-Cycle 2, Item 115-
30 (Sat) April 2011
* * *
at CBS Wedding Hall Buffet
with Wife, Dominic, and the In-Laws
Gujeolpan (구절판) is a Korean wrap dish. It consists of eight individual ingredients--such as, typically, beef, shiitake mushrooms, bean sprouts, zucchini/squash, carrot, cucumber, egg whites, egg yolks--that are sliced/shredded with razor precision and lightly seasoned and/or stir-fried, then wrapped in a paper-thin, palm-sized pancake--typically made of flour--and dipped in a dressing--typically mustard-based. The name breaks down as “nine (gu) folded (jeol) platter (pan)”: 8 items for the filling + 1 pancake. While the flavors and textures are extremely delicate, each bite manages to represent a perfectly balanced meal. Gujeolpan is categorized as court cuisine, so called because it was once a dish fit only for the royalty. In preparing both the stuffing ingredients and the pancakes, it’s labor-intensive, certainly not something that lowly peasants would’ve made for themselves back in the day. Today, the dish is the ultimate expression of hospitality, either at home or in a restaurant, because of the time and effort involved. It’s elegant in presentation and delicate in flavor.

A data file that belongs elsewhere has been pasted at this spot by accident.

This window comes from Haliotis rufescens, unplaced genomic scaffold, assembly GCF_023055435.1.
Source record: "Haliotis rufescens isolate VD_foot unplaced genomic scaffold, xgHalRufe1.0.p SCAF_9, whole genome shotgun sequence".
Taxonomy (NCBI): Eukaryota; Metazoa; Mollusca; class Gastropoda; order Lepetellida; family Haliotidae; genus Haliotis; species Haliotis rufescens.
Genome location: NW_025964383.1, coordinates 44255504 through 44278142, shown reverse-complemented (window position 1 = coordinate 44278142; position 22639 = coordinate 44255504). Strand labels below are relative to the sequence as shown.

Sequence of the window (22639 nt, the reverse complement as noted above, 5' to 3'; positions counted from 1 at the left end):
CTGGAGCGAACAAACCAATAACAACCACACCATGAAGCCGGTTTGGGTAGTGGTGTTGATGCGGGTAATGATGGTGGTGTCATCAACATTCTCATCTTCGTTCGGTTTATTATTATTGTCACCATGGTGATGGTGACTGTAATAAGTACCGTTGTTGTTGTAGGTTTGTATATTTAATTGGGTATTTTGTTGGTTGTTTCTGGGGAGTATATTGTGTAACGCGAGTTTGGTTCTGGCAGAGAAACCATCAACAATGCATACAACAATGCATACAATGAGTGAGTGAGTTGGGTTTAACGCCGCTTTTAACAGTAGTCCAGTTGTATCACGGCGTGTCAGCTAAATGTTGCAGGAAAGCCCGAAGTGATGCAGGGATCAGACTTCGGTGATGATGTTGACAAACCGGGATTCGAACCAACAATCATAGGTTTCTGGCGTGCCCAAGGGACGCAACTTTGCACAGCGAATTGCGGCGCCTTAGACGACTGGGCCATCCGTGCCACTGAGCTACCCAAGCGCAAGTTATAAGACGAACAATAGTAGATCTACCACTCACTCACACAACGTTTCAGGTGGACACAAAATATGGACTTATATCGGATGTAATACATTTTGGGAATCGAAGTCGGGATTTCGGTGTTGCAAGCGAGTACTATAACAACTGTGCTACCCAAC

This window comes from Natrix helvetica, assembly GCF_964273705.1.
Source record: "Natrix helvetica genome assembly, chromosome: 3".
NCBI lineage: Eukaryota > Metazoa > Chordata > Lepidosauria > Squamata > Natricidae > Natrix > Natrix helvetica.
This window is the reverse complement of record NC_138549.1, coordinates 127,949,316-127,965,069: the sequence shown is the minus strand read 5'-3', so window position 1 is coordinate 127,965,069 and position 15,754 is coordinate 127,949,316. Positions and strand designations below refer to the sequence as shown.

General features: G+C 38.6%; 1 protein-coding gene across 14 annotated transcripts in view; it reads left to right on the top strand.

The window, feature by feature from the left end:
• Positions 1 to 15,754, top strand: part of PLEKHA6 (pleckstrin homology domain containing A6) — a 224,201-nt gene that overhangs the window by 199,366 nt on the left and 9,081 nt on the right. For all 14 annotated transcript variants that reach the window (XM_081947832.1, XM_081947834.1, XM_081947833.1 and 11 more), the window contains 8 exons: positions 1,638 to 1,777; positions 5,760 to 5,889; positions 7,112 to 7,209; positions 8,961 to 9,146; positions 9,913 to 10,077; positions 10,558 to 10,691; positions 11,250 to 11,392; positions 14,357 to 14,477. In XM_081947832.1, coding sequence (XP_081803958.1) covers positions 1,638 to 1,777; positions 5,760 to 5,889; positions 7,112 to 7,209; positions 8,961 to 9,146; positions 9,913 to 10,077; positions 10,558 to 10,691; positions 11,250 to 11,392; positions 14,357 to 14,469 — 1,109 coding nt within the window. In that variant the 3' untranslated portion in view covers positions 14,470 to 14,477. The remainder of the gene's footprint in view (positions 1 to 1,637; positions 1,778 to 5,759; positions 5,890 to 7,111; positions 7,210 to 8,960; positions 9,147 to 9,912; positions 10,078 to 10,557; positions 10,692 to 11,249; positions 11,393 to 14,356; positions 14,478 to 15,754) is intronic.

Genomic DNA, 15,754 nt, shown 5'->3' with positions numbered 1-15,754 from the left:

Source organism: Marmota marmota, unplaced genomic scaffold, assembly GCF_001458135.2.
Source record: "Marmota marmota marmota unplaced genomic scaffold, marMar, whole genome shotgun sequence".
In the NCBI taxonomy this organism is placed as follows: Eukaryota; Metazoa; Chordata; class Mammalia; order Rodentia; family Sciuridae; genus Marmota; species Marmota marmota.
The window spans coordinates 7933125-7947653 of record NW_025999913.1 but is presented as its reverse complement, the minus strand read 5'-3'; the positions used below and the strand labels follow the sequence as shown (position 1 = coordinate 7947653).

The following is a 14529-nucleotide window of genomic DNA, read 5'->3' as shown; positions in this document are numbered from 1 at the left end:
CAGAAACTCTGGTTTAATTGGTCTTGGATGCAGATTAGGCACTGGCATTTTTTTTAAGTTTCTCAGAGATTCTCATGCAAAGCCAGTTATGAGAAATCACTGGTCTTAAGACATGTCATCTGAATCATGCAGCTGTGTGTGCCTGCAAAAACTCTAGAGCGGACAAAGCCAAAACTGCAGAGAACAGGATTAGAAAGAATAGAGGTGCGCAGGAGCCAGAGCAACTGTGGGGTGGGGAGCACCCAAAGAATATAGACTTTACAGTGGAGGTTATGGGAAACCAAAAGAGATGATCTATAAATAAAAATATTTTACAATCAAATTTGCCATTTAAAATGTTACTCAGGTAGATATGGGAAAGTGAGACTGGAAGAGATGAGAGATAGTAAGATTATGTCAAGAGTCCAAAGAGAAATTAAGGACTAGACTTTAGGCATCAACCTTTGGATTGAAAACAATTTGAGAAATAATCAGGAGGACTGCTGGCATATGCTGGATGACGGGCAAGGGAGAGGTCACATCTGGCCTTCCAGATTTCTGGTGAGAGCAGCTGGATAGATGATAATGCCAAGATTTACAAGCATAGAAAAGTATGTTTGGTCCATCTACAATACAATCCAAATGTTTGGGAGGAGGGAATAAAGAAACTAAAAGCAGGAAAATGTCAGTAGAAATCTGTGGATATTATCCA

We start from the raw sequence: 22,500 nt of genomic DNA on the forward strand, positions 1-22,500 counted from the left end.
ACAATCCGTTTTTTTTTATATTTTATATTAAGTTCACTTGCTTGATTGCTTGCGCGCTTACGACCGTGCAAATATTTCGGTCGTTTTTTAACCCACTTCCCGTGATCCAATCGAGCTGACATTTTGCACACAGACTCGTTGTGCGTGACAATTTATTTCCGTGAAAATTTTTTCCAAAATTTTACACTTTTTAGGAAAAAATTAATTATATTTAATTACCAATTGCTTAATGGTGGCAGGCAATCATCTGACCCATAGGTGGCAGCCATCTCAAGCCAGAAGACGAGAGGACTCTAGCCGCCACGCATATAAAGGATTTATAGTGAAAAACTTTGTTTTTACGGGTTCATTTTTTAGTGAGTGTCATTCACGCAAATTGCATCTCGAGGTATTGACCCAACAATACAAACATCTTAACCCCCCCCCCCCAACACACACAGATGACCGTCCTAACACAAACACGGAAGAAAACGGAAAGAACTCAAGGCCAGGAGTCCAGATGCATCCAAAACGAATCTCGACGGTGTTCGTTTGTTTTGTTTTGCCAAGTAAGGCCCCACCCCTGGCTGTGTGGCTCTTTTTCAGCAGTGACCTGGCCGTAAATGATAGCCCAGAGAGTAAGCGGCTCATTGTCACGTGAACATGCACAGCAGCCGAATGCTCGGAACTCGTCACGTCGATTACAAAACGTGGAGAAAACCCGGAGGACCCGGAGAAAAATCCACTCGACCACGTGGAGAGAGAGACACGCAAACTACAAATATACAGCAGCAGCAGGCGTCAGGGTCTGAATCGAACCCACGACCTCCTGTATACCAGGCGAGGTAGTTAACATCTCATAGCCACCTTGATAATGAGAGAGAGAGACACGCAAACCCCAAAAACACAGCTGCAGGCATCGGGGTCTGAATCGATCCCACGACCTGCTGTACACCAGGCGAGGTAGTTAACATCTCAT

Gujeolpan done right.
At this wedding hall buffet, however, where my wife’s cousin was getting married, the gujeolpan was not really the real deal. First, it only had 7 items, including a raw and unseasoned and over-powering red bell pepper. Second, they were all roughly cut. Third, instead of flour pancakes, it was served with pickled radish slices, a short-cut common in situations without the luxury of kitchen servants. I can forgive the chicken, though unusual. In the end, it was more of a salad than a bona fide gujeolpan.